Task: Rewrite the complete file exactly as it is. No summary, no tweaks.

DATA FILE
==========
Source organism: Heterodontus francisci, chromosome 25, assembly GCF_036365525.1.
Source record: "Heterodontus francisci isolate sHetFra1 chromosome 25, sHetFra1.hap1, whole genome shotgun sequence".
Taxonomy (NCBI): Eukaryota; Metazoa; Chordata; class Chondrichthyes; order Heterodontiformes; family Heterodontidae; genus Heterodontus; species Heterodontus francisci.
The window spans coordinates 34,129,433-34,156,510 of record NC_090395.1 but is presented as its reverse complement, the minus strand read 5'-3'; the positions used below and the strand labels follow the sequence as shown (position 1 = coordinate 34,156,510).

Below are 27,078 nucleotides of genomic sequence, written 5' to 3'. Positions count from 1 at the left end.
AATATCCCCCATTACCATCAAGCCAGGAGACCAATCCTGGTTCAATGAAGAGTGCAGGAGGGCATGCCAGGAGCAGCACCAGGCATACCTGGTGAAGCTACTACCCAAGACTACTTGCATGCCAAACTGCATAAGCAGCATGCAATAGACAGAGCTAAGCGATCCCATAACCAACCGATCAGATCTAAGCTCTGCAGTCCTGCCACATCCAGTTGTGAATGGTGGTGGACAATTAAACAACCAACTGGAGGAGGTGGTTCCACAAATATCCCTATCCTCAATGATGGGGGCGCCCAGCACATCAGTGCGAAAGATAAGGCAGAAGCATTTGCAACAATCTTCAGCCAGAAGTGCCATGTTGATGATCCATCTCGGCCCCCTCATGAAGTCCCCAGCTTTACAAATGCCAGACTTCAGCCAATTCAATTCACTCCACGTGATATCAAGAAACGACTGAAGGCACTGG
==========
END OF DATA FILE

Source organism: Heterodontus francisci, chromosome 25, assembly GCF_036365525.1.
Source record: "Heterodontus francisci isolate sHetFra1 chromosome 25, sHetFra1.hap1, whole genome shotgun sequence".
Taxonomy (NCBI): Eukaryota; Metazoa; Chordata; class Chondrichthyes; order Heterodontiformes; family Heterodontidae; genus Heterodontus; species Heterodontus francisci.
The window spans coordinates 34,129,433-34,156,510 of record NC_090395.1 but is presented as its reverse complement, the minus strand read 5'-3'; the positions used below and the strand labels follow the sequence as shown (position 1 = coordinate 34,156,510).

Below are 27,078 nucleotides of genomic sequence, written 5' to 3'. Positions count from 1 at the left end.
AATATCCCCCATTACCATCAAGCCAGGAGACCAATCCTGGTTCAATGAAGAGTGCAGGAGGGCATGCCAGGAGCAGCACCAGGCATACCTGGTGAAGCTACTACCCAAGACTACTTGCATGCCAAACTGCATAAGCAGCATGCAATAGACAGAGCTAAGCGATCCCATAACCAACCGATCAGATCTAAGCTCTGCAGTCCTGCCACATCCAGTTGTGAATGGTGGTGGACAATTAAACAACCAACTGGAGGAGGTGGTTCCACAAATATCCCTATCCTCAATGATGGGGGCGCCCAGCACATCAGTGCGAAAGATAAGGCAGAAGCATTTGCAACAATCTTCAGCCAGAAGTGCCATGTTGATGATCCATCTCGGCCCCCTCATGAAGTCCCCAGCTTTACAAATGCCAGACTTCAGCCAATTCAATTCACTCCACGTGATATCAAGAAACGACTGAAGGCACTGG